Seagulls have put themselves in the spotlight over the summer with their brazen quest for food, throwing up the question again of what is the best form of seagull control. Read more »
Solar panels are proving to be increasingly popular as they help to drive down electricity bills and provide greener energy; unfortunately they have also proved popular with certain species of birds. With their rooftop location solar panels can be a natural draw to birds. With a reasonably large expanse for birds to hide themselves under it is not necessarily surprising that they are more than happy to make their home underneath solar panels.
Why would you need bird proofing on a solar panel?
Once in place solar panels should largely take care of themselves, however, Read more »
The ideal solution in controlling pest birds is to naturally encourage them to move away from the site but when a serious problem persists bird trapping may be the only option.
There are occasions when birds do pose a serious risk to human health and in these cases landlords have no option but to act. Problems include unhygienic bird droppings, excessive noise, nuisance to people and damage to Read more »
Well known for their fearless ability to swoop in and steal food from the hands of tourists seagulls can be a real problem to food retailers and tourism spots throughout the year.
Freshly served ice-cream cones, picnic sandwiches or fish and chips – these natural scavengers are not picky about the choice of foods and will strike at every opportunity.
If you are operating a tourist attraction, cafe or restaurant in an area that is frequented by seagulls, bird control can be a real problem – and could ultimately threaten your trade.
While takeaway diners can always run for cover, a better solution is to take steps to deter the birds from visiting your property, or making it their home, through efficient bird control
Bird mess on public walkways can cause a serious problem as not only is it unpleasant to step in, left unchecked it can become a serious slip hazard.
Whether the walkway is privately owned and on a company’s grounds or a public access route, once the problem has been flagged up it really should be dealt with.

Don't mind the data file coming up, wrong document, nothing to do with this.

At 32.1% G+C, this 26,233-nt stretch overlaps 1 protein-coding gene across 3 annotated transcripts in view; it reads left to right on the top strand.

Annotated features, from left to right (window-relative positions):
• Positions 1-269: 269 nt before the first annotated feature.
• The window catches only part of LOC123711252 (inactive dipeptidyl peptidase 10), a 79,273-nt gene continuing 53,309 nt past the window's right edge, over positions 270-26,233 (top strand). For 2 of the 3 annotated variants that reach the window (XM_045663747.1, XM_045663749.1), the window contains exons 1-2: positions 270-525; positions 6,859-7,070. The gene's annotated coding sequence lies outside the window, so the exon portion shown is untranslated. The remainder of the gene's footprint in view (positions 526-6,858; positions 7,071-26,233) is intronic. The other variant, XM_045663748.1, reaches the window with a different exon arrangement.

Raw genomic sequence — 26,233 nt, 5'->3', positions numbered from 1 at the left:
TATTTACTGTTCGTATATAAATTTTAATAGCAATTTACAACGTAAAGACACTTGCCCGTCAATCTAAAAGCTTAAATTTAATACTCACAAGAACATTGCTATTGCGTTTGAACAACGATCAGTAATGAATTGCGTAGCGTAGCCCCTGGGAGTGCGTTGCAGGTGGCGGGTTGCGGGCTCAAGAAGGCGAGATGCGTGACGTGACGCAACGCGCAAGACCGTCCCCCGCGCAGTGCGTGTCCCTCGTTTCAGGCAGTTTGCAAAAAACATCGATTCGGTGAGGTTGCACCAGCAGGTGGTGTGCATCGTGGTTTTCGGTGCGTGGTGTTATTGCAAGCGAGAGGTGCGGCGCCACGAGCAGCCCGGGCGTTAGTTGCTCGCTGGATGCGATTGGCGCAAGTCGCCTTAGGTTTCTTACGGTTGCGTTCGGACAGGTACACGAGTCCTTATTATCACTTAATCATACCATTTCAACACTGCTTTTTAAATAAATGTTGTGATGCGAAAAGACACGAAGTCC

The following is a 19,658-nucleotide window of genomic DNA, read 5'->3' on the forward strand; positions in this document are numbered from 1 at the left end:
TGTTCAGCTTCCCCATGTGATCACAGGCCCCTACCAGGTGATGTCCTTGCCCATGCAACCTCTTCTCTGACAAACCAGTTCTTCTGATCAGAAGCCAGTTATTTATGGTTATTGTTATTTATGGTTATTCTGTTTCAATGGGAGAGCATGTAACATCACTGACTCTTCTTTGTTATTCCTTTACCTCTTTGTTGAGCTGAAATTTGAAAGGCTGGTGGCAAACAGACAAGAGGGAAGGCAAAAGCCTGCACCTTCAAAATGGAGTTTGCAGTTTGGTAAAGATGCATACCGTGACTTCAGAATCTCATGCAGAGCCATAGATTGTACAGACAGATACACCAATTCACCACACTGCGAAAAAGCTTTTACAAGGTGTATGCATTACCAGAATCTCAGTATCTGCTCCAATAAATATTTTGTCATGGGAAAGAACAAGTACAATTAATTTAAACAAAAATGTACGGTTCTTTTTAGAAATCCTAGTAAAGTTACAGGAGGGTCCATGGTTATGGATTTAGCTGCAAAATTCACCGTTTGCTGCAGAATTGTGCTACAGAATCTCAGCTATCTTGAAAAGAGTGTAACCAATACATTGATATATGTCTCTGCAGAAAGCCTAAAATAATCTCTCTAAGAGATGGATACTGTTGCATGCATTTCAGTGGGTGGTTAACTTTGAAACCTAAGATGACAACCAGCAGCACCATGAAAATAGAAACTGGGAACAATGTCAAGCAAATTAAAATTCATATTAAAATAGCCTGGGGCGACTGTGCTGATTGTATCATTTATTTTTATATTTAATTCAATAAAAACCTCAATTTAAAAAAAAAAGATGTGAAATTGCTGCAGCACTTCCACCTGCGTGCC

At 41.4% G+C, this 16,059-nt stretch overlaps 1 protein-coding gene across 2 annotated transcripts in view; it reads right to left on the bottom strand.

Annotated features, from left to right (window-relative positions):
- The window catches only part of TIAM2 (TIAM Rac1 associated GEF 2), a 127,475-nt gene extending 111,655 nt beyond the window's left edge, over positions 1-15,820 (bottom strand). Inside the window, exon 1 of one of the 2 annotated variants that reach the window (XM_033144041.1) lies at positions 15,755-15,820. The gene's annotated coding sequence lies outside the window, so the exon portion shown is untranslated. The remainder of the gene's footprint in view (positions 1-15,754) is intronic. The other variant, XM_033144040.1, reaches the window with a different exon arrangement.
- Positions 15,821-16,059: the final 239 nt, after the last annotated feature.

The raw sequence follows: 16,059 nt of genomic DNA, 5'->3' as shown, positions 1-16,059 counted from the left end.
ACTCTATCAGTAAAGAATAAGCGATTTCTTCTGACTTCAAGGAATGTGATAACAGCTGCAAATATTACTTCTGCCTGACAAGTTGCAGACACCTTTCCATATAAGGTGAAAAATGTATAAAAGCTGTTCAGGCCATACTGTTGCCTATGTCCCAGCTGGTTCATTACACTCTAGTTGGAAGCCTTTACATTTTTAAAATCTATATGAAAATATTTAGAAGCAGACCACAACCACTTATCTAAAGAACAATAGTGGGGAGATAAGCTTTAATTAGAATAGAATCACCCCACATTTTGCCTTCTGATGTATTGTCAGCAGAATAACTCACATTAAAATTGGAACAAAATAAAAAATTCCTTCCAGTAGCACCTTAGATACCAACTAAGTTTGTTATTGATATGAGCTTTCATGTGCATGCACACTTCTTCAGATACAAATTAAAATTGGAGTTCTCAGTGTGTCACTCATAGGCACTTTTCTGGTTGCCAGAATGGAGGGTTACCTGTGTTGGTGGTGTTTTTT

While the laws on public liability are wide ranging, it is certainly the case that if you run a company that includes an outside area it makes sense on every level to make sure that it safe.
If your garden is blessed with trees there is every chance you might also be lucky enough to find birds choosing to make their homes in these – that is unless you want to cut a tree back or move it. Read more »
The sight of birds sitting on the roof line of homes is not uncommon as they sit out their days near to an easy food supply but their droppings could actually be causing lasting problems. Read more »
The sparrow is a bird of contradictions – to start with this small and friendly-looking species is surprisingly tough and adept at scaring away other birds and dominating garden feeders.
In addition despite being one of the most popular and recognisable birds in the British garden, it is actually in such a state of decline that it has now been red-listed.
The one thing that there is no contradiction about with this bird though is the name House Sparrow as they happily Read more »
Giving a bit back to nature is a rewarding and worthwhile experience but give a little too much and, well, you could be plagued by seagulls.
With a little careful consideration, though, it is possible to enjoy feeding the birds in your back garden without playing host to 30 seagulls on your roof.
Bird tables are popular Christmas gifts for gardening enthusiasts and nature lovers, and spotting wild birds from the comfort of your own home is a lovely way to connect with nature and support Britain’s wildlife.
While pest birds, such as pigeons and seagulls are a nuisance to homeowners with the mess and noise they create they can also be a menace to smaller birds in that they take all the food.